One woman’s story. Do you relate?
“Back in 2007, I had it all: A loving husband, a ‘solid’ job in the bank, good friends and a family I like to share time with. I was living in a lovely area – not long having moved in – close to all the amenities we need and not far from my folks.
I went out almost every weekend to trendy restaurants and many weeks hooked up with the girls for a show or a bite to eat. In my spare time, I volunteered and I got a swim in every other day. Perfectionistic and ever so organised, I could’ve won a prize for ‘best in show’.
Constant Fear and Anxiety
Behind the show was a different story: I was a worrier. My logical brain said it was foolish to worry so much but that didn’t stop me stressing.
Any time I was a bit bloated or had an unusual feeling in my tummy I worried I was dying of cancer, if my husband was a bit late home I imagined he was ‘dead in the ditch’, if my boss requested a meeting I panicked thinking I was going to be fired.
The knot in my tummy was frequent and regular tension shoulder pain was normal for me.
Then my ‘solid’ job wasn’t so solid anymore and I was made redundant. Up to that point life have gone petty much to plan. I’m good at planning and work hard to achieve my goals. So this was my first real set back – and I folded. The ‘worry’ went into overdrive. I listened to all the gloomy predictions on radio and TV and became convinced that I’d never be employed again. I couldn’t face the fear I was feeling and started to have angry outbursts. There was no reasoning with me and people were walking on egg shells around me. Sometimes I was calm enough to know I was losing perspective, but mostly I felt constant fear and 2 months later had my first panic attack.
I began to resent my friends who were still employed and doing well and spent more time with those who were in the same boat – complaining about our situation. I stopped volunteering (even though I’d more time than ever) and couldn’t be bothered swimming. I didn’t see my friends as much – I blamed it on not having the money – but really it was because I didn’t want to be ‘cheered up’ and was going more into myself.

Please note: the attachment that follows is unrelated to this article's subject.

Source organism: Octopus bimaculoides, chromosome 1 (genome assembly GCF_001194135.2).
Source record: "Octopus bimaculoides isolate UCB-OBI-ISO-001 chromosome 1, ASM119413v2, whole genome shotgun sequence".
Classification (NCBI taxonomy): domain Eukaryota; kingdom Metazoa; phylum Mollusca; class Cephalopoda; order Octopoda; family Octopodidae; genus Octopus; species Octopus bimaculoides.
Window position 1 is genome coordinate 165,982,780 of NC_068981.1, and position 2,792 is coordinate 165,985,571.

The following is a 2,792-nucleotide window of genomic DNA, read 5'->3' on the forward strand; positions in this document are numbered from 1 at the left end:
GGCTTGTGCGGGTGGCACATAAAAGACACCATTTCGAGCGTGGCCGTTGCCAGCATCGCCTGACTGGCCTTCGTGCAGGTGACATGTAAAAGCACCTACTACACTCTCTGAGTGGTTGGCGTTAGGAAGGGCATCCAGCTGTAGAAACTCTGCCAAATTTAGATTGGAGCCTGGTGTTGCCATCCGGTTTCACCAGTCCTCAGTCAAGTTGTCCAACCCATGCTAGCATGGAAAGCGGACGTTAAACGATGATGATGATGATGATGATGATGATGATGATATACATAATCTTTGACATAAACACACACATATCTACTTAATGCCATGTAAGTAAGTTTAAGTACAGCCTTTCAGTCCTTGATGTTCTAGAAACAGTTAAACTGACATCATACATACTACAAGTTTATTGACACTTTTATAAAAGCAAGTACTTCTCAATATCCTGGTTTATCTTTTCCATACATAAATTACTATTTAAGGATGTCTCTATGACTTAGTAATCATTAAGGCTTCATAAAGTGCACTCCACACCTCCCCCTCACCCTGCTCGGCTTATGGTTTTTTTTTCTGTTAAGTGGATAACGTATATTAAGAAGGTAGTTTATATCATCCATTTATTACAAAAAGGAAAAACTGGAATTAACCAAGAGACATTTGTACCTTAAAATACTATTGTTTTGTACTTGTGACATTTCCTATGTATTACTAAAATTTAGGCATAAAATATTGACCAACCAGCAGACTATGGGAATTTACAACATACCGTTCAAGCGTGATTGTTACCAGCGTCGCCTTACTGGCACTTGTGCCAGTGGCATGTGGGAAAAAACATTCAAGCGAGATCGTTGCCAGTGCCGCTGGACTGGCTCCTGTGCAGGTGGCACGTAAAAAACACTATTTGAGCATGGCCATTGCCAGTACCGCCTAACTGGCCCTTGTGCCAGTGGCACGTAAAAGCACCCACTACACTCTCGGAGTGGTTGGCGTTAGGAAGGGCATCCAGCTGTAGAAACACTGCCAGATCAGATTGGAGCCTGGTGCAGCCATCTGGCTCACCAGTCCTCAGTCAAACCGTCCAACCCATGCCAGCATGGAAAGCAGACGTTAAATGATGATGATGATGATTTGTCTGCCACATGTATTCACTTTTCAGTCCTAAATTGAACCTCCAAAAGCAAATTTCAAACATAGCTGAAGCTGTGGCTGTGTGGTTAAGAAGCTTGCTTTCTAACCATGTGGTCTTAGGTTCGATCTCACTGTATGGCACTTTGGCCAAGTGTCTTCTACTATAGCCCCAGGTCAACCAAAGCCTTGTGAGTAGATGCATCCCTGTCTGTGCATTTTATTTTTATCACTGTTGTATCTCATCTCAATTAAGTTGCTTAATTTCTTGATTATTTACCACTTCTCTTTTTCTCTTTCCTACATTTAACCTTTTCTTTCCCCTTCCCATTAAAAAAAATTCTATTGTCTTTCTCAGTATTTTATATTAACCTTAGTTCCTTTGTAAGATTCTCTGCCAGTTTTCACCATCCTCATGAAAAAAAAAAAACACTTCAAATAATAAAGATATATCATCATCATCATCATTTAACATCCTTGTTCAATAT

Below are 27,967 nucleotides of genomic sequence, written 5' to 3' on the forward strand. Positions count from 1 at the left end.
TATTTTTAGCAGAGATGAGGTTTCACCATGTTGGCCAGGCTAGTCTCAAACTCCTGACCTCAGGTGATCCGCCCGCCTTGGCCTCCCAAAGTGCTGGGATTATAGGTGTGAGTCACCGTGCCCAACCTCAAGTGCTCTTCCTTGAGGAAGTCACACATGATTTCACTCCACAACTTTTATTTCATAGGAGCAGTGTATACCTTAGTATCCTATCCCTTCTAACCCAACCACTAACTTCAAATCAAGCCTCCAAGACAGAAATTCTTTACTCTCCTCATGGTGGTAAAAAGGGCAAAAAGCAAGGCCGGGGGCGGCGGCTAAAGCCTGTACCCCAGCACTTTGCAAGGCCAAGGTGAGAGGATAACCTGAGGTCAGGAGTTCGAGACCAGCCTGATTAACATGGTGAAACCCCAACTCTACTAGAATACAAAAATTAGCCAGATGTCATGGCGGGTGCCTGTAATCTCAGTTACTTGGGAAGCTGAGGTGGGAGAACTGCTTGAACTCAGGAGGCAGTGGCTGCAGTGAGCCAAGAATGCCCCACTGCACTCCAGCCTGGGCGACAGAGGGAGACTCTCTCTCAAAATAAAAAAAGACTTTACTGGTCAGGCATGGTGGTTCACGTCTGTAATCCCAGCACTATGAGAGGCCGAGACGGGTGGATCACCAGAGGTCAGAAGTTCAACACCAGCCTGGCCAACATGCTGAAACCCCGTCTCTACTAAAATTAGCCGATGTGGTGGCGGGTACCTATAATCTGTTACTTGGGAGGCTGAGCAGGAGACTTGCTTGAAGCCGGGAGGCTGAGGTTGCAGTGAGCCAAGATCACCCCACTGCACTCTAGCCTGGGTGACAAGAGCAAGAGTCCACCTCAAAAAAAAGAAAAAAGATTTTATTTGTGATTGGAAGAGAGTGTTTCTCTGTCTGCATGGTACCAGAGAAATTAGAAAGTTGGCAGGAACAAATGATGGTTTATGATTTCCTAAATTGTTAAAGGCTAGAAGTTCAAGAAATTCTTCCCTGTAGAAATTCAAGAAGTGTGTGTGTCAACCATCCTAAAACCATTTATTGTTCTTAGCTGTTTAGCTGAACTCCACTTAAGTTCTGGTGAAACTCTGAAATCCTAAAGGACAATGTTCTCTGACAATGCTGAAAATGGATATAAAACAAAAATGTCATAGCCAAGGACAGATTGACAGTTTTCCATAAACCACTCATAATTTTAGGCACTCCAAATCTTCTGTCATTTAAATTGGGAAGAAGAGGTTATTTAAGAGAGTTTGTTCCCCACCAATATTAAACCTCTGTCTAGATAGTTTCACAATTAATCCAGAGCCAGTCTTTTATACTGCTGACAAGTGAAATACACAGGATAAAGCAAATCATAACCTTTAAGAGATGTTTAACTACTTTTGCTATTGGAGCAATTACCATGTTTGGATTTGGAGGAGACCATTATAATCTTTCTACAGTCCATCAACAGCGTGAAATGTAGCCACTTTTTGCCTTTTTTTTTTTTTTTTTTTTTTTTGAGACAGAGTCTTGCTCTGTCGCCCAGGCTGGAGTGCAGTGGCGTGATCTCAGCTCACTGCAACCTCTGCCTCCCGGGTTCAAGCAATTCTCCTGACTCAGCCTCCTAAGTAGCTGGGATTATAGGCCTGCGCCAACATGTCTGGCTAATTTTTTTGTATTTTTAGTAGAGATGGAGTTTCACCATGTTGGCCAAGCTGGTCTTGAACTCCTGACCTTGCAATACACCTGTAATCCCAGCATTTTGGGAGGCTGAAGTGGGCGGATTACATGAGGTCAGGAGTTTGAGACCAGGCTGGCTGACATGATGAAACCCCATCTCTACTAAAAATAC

I was turned down for what jobs I applied for and began to lose what hope I had.
It became more difficult in my marriage and my husband got frustrated with me as it went on.
He encouraged me to go for help, then pleaded and eventually demanded that I do something about my foul mood.
He got me the name of a therapist and even though I resented going, and hated admitting that I needed to, I went.
I’m glad I did.
Together we looked at how I was thinking and how it was making the situation seem much worse than it actually was. I could let go of the fear I was feeling and the anger. I regained a sense of control and was more clear headed.
I started back swimming and was able to meet up with friends and be happy in their company. Thankfully they stuck with me through this spell. And that was what it was – a ‘spell’.
I did get a job and things got back to normal. But it’s a new ‘normal’. I don’t worry almost at all and am able to question my fears now if they arise. I sleep better and am generally more relaxed. I’ve learned about myself and have grown more resilient.”
A way out:
This is a typical story in my work. Anyone of us can be prone to anxiety getting out of control. When we are in ‘danger mode’ we are focused on what is wrong and what can go wrong. We miss opportunities and can become insular. There are ways and means to address this tendency however – so it doesn’t have to be so stressful going through set-backs.
If you relate to it and would like to chat about how life can get easier for you then feel free to drop in for a chat.
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Have a good week,